Some LGBTQ+ individuals struggle with deciding to disclose their sexual orientation at work. Ultimately, you do not have to disclose your orientation to a boss or any coworker. When it comes to your personal life, you decide what details you want to share. But there are some strategies you can use to come out at work, should you wish to do so. Furthermore, there are laws and policies pertaining specifically to LGBTQ+ employment that protect the queer community.
Gauging Company Culture and Diversity in the Workplace
Many people in the queer community tend to be conservative with the disclosure of their orientation at work. A queer person might not disclose their orientation because they worry how co-workers might react. It can be especially hard if you work in an environment where it’s unclear if the culture values diversity in the workplace.
In these scenarios, a common tactic is to investigate the opinions of your co-workers before you disclose your orientation. You can by bring up popular news stories related to the topic and gauge people’s reactions.
Often, an individual considering coming out at work might confide in a small number of co-workers—their “work friends.” Then, they can either leave the process there or slowly come out in waves, person by person. This can help the individual to create a support system at work. Support is especially valuable in situations where coming out might be met with unease. Sometimes, individuals who come out might even be met with harassment or aggression from others in the workplace. The potential for this type of treatment is why support systems are crucial in the workplace.
How Can You Be Outed at Work?
There can be certain scenarios out of your control that might cause you to be outed at work. For example, at work functions where employees bring their partners as plus-ones, you may find yourself in a bind. In this instance, you might have to decide between coming out by bringing your partner, attending alone, or avoiding the event entirely.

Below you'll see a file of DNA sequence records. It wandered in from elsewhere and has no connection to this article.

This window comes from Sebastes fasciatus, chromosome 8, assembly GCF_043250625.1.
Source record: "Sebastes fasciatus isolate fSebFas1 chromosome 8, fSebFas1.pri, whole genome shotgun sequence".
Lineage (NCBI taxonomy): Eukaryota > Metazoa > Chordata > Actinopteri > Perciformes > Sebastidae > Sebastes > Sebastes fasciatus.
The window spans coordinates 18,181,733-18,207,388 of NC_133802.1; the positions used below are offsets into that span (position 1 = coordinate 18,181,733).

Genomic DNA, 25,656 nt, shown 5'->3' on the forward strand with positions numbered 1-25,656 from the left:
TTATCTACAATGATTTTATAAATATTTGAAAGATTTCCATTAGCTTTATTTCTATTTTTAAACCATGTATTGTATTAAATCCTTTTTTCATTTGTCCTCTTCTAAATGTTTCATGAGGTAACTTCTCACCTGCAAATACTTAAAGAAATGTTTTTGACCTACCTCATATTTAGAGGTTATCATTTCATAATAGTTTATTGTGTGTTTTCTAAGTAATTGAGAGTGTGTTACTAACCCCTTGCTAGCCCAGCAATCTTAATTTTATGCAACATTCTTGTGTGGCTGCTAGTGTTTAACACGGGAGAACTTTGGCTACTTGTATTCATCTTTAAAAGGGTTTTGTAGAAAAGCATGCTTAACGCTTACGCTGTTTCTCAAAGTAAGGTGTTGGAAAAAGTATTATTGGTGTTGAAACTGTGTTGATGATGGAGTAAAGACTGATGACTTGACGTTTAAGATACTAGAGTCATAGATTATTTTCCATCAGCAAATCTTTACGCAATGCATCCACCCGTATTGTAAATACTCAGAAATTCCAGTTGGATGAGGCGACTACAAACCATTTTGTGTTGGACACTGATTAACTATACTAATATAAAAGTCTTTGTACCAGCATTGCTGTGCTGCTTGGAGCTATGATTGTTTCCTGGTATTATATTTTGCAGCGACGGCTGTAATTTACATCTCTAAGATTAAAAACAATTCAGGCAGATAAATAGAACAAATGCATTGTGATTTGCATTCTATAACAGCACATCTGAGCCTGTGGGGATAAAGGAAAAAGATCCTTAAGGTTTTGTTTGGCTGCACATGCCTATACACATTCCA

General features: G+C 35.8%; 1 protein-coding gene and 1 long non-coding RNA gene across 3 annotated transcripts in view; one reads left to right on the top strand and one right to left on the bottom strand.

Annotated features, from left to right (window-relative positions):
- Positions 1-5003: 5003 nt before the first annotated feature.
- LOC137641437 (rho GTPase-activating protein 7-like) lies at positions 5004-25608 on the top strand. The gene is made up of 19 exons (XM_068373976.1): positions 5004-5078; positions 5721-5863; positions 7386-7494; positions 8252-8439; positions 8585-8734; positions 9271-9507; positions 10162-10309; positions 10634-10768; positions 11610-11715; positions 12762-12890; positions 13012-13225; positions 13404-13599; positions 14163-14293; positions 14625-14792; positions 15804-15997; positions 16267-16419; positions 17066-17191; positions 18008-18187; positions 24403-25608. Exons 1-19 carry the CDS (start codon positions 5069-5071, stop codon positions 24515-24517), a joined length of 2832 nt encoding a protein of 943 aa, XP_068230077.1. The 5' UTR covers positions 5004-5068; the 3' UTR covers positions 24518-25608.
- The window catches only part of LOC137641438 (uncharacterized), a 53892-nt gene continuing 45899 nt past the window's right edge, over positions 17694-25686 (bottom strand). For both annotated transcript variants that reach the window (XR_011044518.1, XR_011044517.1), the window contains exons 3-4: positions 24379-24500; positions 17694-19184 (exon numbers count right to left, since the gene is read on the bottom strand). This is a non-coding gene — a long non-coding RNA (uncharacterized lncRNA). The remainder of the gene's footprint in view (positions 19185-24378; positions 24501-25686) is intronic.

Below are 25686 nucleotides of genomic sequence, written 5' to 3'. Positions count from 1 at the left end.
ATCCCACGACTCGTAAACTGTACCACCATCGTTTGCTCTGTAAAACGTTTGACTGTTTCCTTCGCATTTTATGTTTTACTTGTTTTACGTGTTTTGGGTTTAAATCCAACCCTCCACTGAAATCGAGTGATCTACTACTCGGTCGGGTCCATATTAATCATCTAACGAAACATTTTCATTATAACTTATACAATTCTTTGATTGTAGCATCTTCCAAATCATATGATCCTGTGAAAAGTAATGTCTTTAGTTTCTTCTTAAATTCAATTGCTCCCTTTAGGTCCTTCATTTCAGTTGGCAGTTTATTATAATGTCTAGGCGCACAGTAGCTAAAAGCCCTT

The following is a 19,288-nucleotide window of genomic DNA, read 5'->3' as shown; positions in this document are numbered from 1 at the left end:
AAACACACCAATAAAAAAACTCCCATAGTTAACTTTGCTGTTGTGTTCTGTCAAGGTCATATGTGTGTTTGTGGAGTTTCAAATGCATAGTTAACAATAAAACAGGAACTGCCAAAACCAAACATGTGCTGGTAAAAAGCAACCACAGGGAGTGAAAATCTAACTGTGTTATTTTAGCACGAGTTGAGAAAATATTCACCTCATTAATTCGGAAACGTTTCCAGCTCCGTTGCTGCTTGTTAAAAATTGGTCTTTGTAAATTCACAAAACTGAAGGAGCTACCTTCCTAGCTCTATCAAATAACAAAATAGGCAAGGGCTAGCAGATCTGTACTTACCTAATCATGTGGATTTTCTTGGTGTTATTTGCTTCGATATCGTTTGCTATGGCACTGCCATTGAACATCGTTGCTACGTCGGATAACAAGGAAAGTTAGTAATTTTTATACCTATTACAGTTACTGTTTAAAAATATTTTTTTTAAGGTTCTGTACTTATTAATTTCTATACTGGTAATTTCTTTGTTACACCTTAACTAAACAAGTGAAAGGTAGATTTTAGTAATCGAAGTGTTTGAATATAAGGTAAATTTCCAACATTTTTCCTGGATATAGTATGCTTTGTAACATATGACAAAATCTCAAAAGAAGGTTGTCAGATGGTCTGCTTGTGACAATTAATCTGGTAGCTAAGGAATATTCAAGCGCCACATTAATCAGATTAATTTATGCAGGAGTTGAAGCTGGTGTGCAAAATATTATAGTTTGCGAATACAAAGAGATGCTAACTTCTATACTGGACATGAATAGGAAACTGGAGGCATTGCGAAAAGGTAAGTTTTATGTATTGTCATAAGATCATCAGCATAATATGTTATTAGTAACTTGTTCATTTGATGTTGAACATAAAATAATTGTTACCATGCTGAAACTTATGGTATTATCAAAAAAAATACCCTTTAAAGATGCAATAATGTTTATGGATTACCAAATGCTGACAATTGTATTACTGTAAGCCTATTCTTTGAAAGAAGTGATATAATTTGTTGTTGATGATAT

Another common way your sexual orientation may be disclosed to your boss is when you apply for health benefits.
Once same-sex marriage was legalized in the United States, same-sex couples became entitled to the same marital rights as heterosexual couples. Today, same-sex couples are entitled to the marital rights associated with health coverage, life insurance, and pension programs.
If such benefits are offered by your employer and can be extended to your partner, you will likely have to provide your partner’s information in the application. This instance is another example of how you can be outed in the work place.
Facing Discrimination at Work
LGBTQ+ people worry about their rights at work. President Clinton made an executive order in 1995, Executive Order 12968, which included “sexual orientation” for the first time in non-discrimination language. In 2014, President Obama amended previous executive orders to include the protection of non-heterosexual people from discrimination at work. Despite these executive orders, recent administrative policies might be weakening those protections.
For example, in March 2017, the Trump administration rescinded President Obama’s Fair Pay and Safe Workplaces order. The order made it easier for businesses (who receive federal contracts) to avoid reporting how they comply with labor and civil rights laws. It is speculated that these regulations can affect equal pay initiatives for women and certain protections of LGBT people in workplaces.
In the case of Zarda v. Altitude Express, the Department of Justice (DOJ) filed a brief to the court of appeals. The brief argued that Title VII of the Civil Rights Act of 1964 (which pertains to workplace discrimination) doesn’t prohibit discrimination based on sexual orientation. The DOJ argued that the protections only extend to sex discrimination where men and women are not treated equally. However, the U.S. Equal Employment Opportunity Commission (EEOC) interprets Title VII as forbidding any discrimination based on sexual orientation or gender identity. The EEOC enforces those regulations on all private sector employers.
So far, the EEOC’s protections supersede any contrary state or local laws. Furthermore, the commission’s reach extends past the private sector in the form of various hearings and appeals to protect LGBT employees in the federal sector. This means that, for the time being, it is likely that an employer discriminating against LGBT employees in any sector will be held accountable.
Staying in the Know
In any event, the current state of the law protects LGBT employees from discrimination and guarantees their right to privacy. This means that what you choose to share about your sexual orientation with co-workers and employers is up to you. But it’s still a good idea to keep yourself informed about how LGBT Law may or may not be changing.
Do you have anything to add about coming out at work?